Representation: WORLD

"It was Špaček's energy that gave life to the already elegant composition and it was just mesmerising to watch his deft handling of the instrument. The composition’s nature allows the violinist to shine and Špaček utilises this chance to the fullest, bringing the instrument — in his case, a violin made in 1855 — to the fore, describing, with every note, the “quiet rapture and poetic beauty” of this 1845 work.
" - New Straits Times, 12 April 2014

"Though there will always be a special place for the recording by David Oistrakh, for whom it (Prokofiev Violin Sonata no. 1 - ed.) was written, Josef Špaček has the measure of this strange, dark work and all its technical demands. ... Špaček and Sekera are very much on home ground with Janáček's Sonata, taking it much less forcefully than some performers do and reaching into the music, past the typically abrupt gestures, to its lyrical centre. The melodic elegance is there for the finding, together with a distinct undertow of melancholy." - Gramophone, Awards Issue 2013

"Never mind the superb technical accomplishment of Špaček's playing, it's the musical and interpretative achievement that is so impressive here." - International Record Review, October 2013 

"But the clearest demonstration of new blood coursing through the CPO came in the playing of their recently appointed 25-year-old leader, Josef Špaček, taking the role of soloist in Mendelssohn's Violin Concerto. With pure tone and a gutsy lower register, the coolly contained Špaček combined fluent technique with expressive finesse, sympathetically partnered by Bělohlávek." - the Guardian, 18 April 2013

“Un vrai musicien (A true musician)” - Le Soir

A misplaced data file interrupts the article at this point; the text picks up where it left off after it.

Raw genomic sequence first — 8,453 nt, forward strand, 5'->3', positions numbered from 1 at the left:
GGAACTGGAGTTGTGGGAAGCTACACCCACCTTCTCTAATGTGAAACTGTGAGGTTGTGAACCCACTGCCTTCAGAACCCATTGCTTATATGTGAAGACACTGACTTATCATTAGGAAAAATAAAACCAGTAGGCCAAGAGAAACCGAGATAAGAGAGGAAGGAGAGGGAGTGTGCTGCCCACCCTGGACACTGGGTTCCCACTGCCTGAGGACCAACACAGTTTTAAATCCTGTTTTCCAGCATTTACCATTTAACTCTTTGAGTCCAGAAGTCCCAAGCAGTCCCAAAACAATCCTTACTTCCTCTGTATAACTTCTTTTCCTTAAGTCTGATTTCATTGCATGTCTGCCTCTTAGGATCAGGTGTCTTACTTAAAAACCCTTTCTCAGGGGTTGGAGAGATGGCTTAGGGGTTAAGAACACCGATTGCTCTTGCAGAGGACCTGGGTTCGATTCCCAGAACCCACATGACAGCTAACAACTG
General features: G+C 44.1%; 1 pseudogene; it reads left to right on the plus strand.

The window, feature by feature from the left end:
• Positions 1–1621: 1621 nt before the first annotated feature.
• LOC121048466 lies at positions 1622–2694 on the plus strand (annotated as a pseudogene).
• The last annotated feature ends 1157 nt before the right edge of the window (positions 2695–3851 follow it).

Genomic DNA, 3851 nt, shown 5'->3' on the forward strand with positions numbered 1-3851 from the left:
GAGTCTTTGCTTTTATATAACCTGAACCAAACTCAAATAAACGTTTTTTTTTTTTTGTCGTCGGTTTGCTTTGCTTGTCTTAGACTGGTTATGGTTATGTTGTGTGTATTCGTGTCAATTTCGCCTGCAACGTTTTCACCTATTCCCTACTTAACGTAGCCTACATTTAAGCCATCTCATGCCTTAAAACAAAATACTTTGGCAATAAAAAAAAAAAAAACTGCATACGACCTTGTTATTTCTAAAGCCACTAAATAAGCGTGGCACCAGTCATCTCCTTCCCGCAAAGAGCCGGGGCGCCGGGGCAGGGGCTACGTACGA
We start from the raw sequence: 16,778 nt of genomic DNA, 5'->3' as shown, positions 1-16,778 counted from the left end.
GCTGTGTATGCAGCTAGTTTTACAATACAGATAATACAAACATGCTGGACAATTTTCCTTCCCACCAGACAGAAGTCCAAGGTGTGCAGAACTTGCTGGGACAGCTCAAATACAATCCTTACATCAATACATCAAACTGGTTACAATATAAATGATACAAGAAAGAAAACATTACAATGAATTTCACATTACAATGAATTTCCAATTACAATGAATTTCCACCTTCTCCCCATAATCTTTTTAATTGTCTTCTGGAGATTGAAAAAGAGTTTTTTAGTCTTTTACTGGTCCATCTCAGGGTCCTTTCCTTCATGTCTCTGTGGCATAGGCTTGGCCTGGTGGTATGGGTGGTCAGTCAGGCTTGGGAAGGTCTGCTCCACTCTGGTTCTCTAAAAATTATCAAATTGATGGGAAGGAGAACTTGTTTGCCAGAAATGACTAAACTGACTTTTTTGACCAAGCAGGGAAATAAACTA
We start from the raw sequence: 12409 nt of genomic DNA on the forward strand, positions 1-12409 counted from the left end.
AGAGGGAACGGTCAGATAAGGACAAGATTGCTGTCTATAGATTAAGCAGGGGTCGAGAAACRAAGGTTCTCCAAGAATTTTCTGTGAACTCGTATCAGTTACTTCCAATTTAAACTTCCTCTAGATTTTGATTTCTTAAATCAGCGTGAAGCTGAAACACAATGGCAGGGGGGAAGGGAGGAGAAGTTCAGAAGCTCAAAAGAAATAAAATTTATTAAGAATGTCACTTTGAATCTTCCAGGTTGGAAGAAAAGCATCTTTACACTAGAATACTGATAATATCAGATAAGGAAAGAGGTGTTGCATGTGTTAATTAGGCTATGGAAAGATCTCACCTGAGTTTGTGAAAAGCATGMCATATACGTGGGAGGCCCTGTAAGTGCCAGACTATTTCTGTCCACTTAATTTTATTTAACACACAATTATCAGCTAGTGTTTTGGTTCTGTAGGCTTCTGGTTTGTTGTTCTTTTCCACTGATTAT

“He played with sweet tone, deliberate phrasing and vigor in the rollicking Hungarian-style third movement.” - New York Times

"... his high-charisma playing was fueled by priceless musical comprehension." - Philadelphia Inquirer

Josef Špaček

Violin

The young Czech violinist Josef Špaček is fast emerging as one of the most accomplished violinists and musicians of his generation. He has been guided by highly regarded pedagogues, including Ida Kavafian and Jaime Laredo at the Curtis Institute of Music and Itzhak Perlman at the Juilliard School. In May 2012 he was laureate of the International Queen Elisabeth Competition in Brussels; in 2009 Josef won the Michael Hill International Violin Competition (New Zealand) and both Third Prize and the Young People’s Jury Prize at the Carl Nielsen International Violin Competition in 2008. He currently combines a flourishing solo career with the position of concert master of the Czech Philharmonic Orchestra.

As a soloist, Josef has appeared with the Philadelphia Orchestra, Czech Philharmonic Orchestra, Prague Philharmonia, Auckland Philharmonia Orchestra, Kansas City Symphony, Queensland Symphony Orchestra, National Orchestra of Belgium, Czech Chamber Orchestra, Brno Philharmonic, Bohuslav Martinu Philharmonic and the Russian Chamber Philharmonic. He has soloed under conductors including Jiří Bělohlávek, Jakub Hrůša, Christoph Eschenbach, Manfred Honeck, James DePreist, Asher Fisch, Roy Goodman, Eliahu Inbal and Rossen Milanov. A regular at music festivals, Josef has performed at the Dvorák Prague Festival, Bravo! Vail Valley Music Festival, Ravinia Festival, Bohuslav Martinu Festival and the Moravian Autumn Music Festival. 

The Supraphon label released Josef’s first recital recording in April 2013. Together with pianist Miroslav Sekera he performs works by Janácek, Smetana and Prokofiev. His 2010 recording of various works by H.W. Ernst was released on Naxos in March 2013. In 2006 he recorded his debut CD featuring the complete sonatas for solo violin by Eugène Ysaÿe.

Future and recent concert highlights include solo performances with the Czech Philharmonic conducted by Jiří Bělohlávek and Jakub Hrůša (including concerts in Prague, the USA, the UK and Australia), the Malaysian Philharmonic Orchestra, the Essener Philharmoniker, the Janácek Philharmonic, the Martinu Philharmonic, the Erkel Chamber Orchestra, the Prague Symphony Orchestra, and recital appearances in Europe (including at the Rudolfinum in Prague and at Schloß Elmau), Asia and the USA.

Josef Špaček plays a violin made in 1855 in the workshop of Jean-Baptiste Vuillaume.

2014

 

Click here to watch Josef Špaček's performance of the Tzigane by Ravel with the Czech Philharmonic Orchestra and Jiří Bělohlávek during the New Year's Day Concert on 1 January 2014 at the Rudolfinum in Prague.

Click here to watch Josef Špaček's recital with pianist Miroslav Sekera, recorded live on 15 May 2013 at the Rudolfinum in Prague.

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